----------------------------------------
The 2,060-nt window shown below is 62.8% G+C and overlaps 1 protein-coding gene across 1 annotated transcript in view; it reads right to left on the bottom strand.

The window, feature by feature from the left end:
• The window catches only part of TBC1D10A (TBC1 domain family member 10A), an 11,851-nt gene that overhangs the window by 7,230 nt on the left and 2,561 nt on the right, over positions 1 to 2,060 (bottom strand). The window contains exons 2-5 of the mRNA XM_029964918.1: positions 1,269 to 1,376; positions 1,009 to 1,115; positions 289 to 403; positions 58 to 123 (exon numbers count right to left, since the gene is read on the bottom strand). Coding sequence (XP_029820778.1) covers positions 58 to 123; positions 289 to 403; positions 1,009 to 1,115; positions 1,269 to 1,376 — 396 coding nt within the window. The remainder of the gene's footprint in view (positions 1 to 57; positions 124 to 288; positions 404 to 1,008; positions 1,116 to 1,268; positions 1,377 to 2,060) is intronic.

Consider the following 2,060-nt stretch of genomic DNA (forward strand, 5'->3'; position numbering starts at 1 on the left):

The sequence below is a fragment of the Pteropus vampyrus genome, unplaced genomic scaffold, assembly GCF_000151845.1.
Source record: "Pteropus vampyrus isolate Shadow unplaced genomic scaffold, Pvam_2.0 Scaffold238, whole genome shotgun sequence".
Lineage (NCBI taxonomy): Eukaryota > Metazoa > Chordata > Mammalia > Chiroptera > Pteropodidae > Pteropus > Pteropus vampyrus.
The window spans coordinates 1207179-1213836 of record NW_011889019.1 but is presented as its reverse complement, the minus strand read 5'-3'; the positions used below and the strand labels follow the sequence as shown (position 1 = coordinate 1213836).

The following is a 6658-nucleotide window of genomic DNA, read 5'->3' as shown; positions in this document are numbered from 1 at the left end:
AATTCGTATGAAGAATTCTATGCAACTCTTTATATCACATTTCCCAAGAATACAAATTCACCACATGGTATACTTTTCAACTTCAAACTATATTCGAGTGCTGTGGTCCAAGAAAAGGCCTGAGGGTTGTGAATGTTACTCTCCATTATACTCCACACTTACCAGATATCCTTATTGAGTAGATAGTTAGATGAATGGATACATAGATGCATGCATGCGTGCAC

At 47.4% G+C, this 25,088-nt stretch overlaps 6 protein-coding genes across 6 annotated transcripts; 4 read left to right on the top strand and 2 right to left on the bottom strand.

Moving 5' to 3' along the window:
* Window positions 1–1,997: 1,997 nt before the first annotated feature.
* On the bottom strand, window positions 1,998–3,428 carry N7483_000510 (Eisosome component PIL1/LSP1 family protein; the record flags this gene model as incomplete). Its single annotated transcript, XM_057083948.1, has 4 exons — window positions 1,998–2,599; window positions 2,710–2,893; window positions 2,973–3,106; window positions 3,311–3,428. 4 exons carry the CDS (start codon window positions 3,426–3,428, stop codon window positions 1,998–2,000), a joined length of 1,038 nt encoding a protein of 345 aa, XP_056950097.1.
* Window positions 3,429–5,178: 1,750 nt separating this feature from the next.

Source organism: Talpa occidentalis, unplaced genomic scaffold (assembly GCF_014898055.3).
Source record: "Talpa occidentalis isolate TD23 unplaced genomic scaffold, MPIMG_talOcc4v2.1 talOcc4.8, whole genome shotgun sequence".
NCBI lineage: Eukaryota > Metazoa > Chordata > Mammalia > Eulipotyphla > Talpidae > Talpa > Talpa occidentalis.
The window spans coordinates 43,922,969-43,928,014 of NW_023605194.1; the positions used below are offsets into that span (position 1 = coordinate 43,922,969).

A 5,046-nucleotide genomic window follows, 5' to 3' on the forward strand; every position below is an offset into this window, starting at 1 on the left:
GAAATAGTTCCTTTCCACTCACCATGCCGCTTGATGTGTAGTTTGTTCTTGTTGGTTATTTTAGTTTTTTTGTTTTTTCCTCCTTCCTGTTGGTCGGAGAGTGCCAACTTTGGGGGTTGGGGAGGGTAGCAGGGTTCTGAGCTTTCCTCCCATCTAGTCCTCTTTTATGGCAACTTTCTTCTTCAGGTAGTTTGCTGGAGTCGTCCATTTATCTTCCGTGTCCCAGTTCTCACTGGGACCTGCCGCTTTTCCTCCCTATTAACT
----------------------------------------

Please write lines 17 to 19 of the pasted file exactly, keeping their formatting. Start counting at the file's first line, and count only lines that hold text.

Source record: "Talpa occidentalis isolate TD23 unplaced genomic scaffold, MPIMG_talOcc4v2.1 talOcc4.8, whole genome shotgun sequence".
NCBI lineage: Eukaryota > Metazoa > Chordata > Mammalia > Eulipotyphla > Talpidae > Talpa > Talpa occidentalis.
The window spans coordinates 43,922,969-43,928,014 of NW_023605194.1; the positions used below are offsets into that span (position 1 = coordinate 43,922,969).